A Utah judge's controversial decision that undocumented immigrants are not entitled to constitutional protections against unreasonable searches and seizures was diluted, but not directly overturned, in a Thursday appeals court decision.
The 10th U.S. Circuit Court of Appeals avoided a ruling on the issue, resolving the case of Jorge Esparza-Mendoza on much narrower legal grounds and opting not to address the broader constitutional question first raised by U.S. District Judge Paul Cassell last year.
In his May 2003 ruling, Cassell determined that Esparza-Mendoza, a Mexican national previously deported from the United States, was illegally detained by police in October 2002. However, Cassell also found that the violation was inconsequential because Esparza-Mendoza was not entitled to Fourth Amendment protections.
A three-judge panel on Thursday overturned Cassell's ruling that the detention was illegal, declining to address the second part of his ruling.
"We conclude that Esparza-Mendoza's encounter with police was consensual and thus did not implicate the Fourth Amendment," the unanimous opinion states. "Therefore we affirm without having the opportunity to decide whether we agree with the district court's comprehensive analysis of who are 'the people' protected by the Fourth Amendment."
Still, critics of Cassell's opinion expressed pleasure Thursday with the appeals court action, noting that its conclusion implicitly strikes down the unprecedented decision.
"If there was any doubt about whether Fourth Amendment rights existed, the 10th Circuit would have mentioned that," said Cecillia Wang of the ACLU's Immigration Rights' Project, which filed a friend-of-the-court brief urging the court to overturn Cassell's ruling.
"Here they say clearly that Mr. Esparza-Mendoza's rights were not violated, so necessarily he has Fourth Amendment rights."
Cassell was the first judge in the nation to rule that previously deported immigrants, to whom his ruling was limited, are not entitled to constitutional protections against unreasonable searches and seizures on U.S. soil. A California judge issued a similar opinion in 1997 but reversed her decision in 1998.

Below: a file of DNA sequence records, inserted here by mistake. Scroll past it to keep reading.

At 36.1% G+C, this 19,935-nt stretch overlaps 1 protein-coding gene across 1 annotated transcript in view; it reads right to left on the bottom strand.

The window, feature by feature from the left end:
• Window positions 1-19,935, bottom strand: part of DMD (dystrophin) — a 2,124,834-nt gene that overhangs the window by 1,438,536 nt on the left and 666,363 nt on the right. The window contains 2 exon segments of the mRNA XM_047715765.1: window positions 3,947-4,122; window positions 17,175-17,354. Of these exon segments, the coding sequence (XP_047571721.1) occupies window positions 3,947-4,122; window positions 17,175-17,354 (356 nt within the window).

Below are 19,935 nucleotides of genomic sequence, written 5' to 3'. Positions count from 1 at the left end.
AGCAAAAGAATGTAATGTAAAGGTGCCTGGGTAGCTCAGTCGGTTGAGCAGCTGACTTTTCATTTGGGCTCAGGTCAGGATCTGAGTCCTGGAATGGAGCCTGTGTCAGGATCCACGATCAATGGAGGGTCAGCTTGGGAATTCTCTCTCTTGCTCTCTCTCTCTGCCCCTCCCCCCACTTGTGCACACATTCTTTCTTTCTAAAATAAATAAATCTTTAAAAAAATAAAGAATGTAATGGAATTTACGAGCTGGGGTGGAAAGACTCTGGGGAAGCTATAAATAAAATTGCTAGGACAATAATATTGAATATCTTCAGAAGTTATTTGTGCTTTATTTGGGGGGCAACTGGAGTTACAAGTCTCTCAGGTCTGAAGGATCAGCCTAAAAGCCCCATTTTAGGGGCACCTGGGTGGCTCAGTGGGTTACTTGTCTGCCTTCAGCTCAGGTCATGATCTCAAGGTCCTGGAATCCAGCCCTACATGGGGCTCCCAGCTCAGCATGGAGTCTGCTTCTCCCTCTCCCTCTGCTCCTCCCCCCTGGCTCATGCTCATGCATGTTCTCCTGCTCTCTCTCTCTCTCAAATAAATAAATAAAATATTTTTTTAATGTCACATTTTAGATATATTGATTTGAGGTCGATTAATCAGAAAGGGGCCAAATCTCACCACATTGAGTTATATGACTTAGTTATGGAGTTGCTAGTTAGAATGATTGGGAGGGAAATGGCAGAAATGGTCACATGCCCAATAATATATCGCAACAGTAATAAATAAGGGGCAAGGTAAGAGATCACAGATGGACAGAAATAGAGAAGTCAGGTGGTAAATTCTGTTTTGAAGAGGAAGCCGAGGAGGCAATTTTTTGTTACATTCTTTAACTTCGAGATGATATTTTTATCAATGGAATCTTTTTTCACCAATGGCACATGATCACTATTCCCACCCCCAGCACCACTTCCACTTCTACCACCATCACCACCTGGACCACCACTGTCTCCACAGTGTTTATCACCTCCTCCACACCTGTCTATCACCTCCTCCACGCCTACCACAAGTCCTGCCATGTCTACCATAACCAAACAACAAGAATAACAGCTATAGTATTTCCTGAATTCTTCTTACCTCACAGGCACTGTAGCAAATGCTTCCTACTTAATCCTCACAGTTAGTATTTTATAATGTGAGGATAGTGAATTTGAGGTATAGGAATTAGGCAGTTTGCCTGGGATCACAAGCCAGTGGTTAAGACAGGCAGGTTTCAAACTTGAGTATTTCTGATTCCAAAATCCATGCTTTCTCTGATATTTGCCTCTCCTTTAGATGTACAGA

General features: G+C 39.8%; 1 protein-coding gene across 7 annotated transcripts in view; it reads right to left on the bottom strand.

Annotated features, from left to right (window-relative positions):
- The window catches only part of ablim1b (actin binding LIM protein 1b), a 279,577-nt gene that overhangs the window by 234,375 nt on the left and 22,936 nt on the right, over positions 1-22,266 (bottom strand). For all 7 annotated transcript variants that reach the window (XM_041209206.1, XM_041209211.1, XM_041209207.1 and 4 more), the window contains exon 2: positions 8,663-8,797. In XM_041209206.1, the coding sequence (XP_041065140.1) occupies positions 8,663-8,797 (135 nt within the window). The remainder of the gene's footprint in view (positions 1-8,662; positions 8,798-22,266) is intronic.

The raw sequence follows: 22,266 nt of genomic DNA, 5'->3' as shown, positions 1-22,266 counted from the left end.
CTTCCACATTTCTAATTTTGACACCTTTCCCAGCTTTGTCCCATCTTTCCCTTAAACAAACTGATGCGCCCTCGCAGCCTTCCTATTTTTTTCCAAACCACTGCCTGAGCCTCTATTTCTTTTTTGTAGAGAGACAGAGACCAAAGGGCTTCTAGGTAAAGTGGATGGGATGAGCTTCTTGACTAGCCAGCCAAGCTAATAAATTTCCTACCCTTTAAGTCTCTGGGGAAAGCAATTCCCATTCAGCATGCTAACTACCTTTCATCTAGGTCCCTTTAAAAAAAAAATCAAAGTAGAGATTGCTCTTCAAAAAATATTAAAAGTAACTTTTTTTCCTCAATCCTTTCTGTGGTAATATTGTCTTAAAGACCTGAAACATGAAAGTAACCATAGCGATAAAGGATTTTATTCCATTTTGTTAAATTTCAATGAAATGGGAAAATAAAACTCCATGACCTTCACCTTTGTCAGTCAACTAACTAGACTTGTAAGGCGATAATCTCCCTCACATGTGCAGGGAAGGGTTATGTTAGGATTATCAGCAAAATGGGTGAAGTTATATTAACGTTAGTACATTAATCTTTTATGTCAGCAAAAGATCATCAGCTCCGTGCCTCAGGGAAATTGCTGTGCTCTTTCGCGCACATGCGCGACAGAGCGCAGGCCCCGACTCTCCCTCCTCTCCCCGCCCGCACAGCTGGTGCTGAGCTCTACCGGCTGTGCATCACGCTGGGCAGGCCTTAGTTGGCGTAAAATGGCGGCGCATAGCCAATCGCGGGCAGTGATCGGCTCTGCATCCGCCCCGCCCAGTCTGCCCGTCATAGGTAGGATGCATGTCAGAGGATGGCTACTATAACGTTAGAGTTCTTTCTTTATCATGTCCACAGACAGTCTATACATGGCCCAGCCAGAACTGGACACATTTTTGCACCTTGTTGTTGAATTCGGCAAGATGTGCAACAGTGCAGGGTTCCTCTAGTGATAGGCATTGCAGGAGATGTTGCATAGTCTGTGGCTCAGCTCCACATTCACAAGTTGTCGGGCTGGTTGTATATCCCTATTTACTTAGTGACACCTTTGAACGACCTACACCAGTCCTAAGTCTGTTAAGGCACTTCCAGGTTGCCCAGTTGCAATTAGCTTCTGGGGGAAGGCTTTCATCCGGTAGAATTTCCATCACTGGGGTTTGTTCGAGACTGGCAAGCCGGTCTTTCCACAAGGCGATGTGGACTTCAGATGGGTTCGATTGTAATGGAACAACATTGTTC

Five months after Cassell issued his opinion, his colleague, U.S. District Judge Ted Stewart, contradicted the finding in a similar case. Stewart determined that a second previously deported alien, Mario Rubio-Cota, was entitled to Fourth Amendment protections.
"(Cassell's) opinion was unprecedented," Wang said. "It had no basis in previous decisions of the Supreme Court or the Constitution. And we're relieved and pleased that the 10th Circuit rejected his analysis."
Immigration activists such as former state legislator Matt Throckmorton, however, would have preferred a more thorough examination of the issue.
"The bottom line is they are not U.S. citizens," said Throckmorton, founder of Utahns for Immigration Reform and Enforcement. "We have created a big gray area in talking about illegal immigrants. . . . I would really like for them to come out and say, 'Here is citizenship, here's what's associated with it.' "
By side-stepping the issue, he said, "we continue to blur the line of what citizenship is."
The Fourth Amendment issue aside, defense attorney Benjamin Hamilton said Thursday the 10th Circuit's decision is troubling because it expands the legal standard when determining the legality of police-citizen encounters. In this case, Esparza-Mendoza repeatedly declined to identify himself to a Salt Lake County sheriff's deputy, acquiescing only when the deputy said she "needed" his identification.
Such a demand, Hamilton said, causes a reasonable person to feel he has no chance to walk away, thus constituting an illegal detention.
"By ruling this way, the court has completely expanded, in what I believe to be an inappropriate manner, somebody's right to terminate a police-citizen encounter by specifically declining to cooperate," he said.
Esparza-Mendoza ultimately pleaded guilty to one count of illegal re-entry of a deported alien and was sentenced in September 2003 to 17 months in prison followed by immediate deportation.
Contributing: Deborah Bulkeley